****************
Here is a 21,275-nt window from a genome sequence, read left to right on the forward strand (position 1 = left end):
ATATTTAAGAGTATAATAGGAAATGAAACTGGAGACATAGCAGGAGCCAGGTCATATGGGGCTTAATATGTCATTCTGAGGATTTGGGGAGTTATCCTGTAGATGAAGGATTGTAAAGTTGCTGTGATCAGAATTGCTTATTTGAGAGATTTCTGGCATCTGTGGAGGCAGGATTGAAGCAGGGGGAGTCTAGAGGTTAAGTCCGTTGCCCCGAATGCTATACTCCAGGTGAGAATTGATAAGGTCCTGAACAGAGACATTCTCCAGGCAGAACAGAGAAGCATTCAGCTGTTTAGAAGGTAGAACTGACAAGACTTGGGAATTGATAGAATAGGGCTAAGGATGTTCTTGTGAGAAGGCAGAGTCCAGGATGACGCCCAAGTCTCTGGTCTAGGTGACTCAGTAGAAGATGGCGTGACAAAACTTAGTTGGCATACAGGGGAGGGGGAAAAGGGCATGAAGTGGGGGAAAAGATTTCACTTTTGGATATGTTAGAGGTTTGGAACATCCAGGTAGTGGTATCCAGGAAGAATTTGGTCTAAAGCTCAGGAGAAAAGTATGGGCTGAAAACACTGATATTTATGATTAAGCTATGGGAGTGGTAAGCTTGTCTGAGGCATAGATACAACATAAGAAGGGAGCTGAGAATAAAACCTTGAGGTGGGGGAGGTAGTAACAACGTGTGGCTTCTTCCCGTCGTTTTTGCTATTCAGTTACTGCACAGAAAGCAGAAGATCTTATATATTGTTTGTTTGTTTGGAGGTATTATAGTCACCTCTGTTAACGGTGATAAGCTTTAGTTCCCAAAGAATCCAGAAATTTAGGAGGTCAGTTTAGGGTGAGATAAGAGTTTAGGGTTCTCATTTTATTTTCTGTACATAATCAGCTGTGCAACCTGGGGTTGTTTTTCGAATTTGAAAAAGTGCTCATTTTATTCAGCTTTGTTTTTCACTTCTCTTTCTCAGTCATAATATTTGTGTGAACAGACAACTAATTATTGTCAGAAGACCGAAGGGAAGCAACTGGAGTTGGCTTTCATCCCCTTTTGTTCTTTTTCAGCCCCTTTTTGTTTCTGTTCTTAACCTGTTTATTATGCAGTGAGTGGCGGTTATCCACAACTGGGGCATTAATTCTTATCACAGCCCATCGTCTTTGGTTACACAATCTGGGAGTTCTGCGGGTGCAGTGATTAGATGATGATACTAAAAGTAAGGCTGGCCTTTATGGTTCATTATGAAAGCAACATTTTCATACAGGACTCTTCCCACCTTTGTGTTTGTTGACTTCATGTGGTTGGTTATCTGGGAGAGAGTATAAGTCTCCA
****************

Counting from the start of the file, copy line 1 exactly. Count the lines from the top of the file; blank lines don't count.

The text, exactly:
Here is a 21,275-nt window from a genome sequence, read left to right on the forward strand (position 1 = left end):